With reference to FIG. 13B, the steam emission manifold 212 is comprised of an inlet T-section 228 and a torus 230 that has a plurality of holes 232. In operation, the upright leg of the T-section 228 receives steam and the cross-member section of the T-section 228 distributes the received steam to the torus 230 via inlets to the torus 230 that are located substantially diametrically opposite of one another. The steam received by the torus 230 is vented via the holes 232, which are located so that the steam will pass through the flow straightener 214 in the outlet slot portion 218 of the housing 210. It should be appreciated that other configurations of steam emission manifolds can be employed. For instance, semi-circular, cross and chevron shaped manifolds are feasible. Relatedly, steam manifolds with different configurations will typically employ housings with shapes other than the cylindrical shape in the illustrated embodiment. Further, in the illustrated embodiment, the holes 232 in the torus 230 are substantially identical to one another and equally spaced from one another. For a torus with a diameter of approximately 8 inches and a cross-sectional diameter of about one-half inch, such holes have been found to produce a steam cloud with a substantially uniform steam density. For manifolds with different dimensions or that need to achieve a particular steam density profile, it may be necessary to modify the size and/or location of the holes as noted with respect to the device 10.

The flow straightener 214, absent the application of the air modulator 204, facilitates the production of a relatively smooth curtain of steam, i.e., the steam cloud produced adjacent to the outlet slot portion 218 during operation of the device 200 flows substantially directly upward. The flow straightener 214, like the flow straightener associate with device 10, is preferably designed to reduce condensation that reduces the amount of steam available to produce the cloud of steam during operation of the device.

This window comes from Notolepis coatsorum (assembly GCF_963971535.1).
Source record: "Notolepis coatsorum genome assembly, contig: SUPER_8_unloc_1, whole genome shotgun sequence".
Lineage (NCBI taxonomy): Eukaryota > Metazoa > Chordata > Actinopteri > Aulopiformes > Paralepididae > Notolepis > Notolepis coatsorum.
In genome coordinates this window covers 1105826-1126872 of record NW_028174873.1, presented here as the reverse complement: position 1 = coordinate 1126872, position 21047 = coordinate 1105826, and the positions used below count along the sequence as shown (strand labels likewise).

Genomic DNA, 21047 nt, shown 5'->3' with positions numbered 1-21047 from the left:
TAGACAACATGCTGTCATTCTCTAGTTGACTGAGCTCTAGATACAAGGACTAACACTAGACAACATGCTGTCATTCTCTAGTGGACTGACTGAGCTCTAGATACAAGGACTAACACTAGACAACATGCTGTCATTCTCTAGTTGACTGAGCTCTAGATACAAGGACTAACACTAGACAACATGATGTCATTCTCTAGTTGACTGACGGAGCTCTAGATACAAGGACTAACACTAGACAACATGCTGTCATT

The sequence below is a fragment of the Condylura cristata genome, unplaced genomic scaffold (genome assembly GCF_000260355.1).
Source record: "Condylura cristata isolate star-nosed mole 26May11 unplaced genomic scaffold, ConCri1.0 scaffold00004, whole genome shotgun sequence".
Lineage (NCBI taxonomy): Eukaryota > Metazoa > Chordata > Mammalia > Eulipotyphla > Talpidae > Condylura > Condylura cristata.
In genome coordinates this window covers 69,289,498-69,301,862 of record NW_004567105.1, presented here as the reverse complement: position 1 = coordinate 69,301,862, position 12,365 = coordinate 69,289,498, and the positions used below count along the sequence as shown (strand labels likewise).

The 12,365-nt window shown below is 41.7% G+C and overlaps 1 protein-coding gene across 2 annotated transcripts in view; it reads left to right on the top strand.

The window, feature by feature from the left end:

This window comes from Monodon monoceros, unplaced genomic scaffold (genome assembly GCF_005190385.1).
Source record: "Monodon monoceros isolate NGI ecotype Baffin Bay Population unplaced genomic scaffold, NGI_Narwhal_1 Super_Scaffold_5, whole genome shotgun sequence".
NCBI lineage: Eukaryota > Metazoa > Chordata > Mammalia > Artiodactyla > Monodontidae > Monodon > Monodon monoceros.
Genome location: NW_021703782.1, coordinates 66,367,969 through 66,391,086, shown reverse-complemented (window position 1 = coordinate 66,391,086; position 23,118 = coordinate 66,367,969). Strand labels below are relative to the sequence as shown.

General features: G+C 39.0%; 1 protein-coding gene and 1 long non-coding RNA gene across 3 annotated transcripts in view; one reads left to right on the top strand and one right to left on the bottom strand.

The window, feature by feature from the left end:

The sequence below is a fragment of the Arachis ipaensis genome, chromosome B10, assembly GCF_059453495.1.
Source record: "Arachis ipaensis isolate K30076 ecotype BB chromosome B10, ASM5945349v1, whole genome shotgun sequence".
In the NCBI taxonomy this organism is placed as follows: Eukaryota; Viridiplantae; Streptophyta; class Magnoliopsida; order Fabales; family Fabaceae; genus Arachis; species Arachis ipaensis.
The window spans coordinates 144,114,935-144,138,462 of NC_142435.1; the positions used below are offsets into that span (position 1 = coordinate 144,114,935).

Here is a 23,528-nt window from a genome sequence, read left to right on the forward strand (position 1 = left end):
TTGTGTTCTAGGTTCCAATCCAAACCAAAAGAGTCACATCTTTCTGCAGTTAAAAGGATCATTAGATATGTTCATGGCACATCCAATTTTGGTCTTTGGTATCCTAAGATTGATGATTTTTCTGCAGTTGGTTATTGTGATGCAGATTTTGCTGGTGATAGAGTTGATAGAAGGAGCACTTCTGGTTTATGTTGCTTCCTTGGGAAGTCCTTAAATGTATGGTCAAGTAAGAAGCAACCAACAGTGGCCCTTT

The air modulator 204 is comprised of three box-type fans 236A-236C, which are commonly used to cool lap-top computers and the like. It should be appreciated that the invention is not limited to the use of a particular type of fan. Moreover, if multiple fans are employed, it is not necessary that the fans be of the same type. Further, in certain applications, it may only be necessary or desirable to use one fan in producing the desired simulated flame or fire effect. In the illustrated embodiment, the fans 236A-236C produce an airflow that is sufficiently random for the purpose of producing a simulated flame or fire effect. If greater randomness in the air flow produced by the fans 236A-236C is needed, the current flow to the fans can be modulated using a micro-controller, power line communication (“PLC”) circuitry, or any other device known to those skilled in the art. As noted with respect to device 10, other types of devices are capable of modulating the cloud of steam. For example, in certain applications, an air amplifier may be feasible.

The lighting assembly 206 is used to produce the light that is directed to the modulated cloud of steam produced by the steam console 202 and air modulator 204 to produce the flame or fire special effect. The lighting assembly 206 is comprised lights 240A-240C. As with the lighting system 16 that is associated with device 10, the lights 240A-240C employ colored filters that are chosen so as that the colors of a flame are produced in a naturally occurring sequence (e.g. red at the bottom, followed by orange, and yellow at the top). Flicker devices are used to modulate the intensity of the lights 60. In one embodiment, there is a flicker device associated with each of the lights 60 so that the lights do not flicker in synchronism but rather flicker in a quasi-random manner. In the illustrated embodiment, each of the lights 240A-240C is comprised of an MR-16 lamp. However, it should be appreciated that the invention is not limited to the use of a particular type of lamp. For example, LED arrays can be used in place of the lights 240A-240C. Other lighting devices known to the skilled in the art are also feasible. Further, if multiple lighting devices are employed in a particular embodiment, it is not necessary that the devices be of the same type. Moreover, in certain applications, a single lighting device may be desirable or feasible.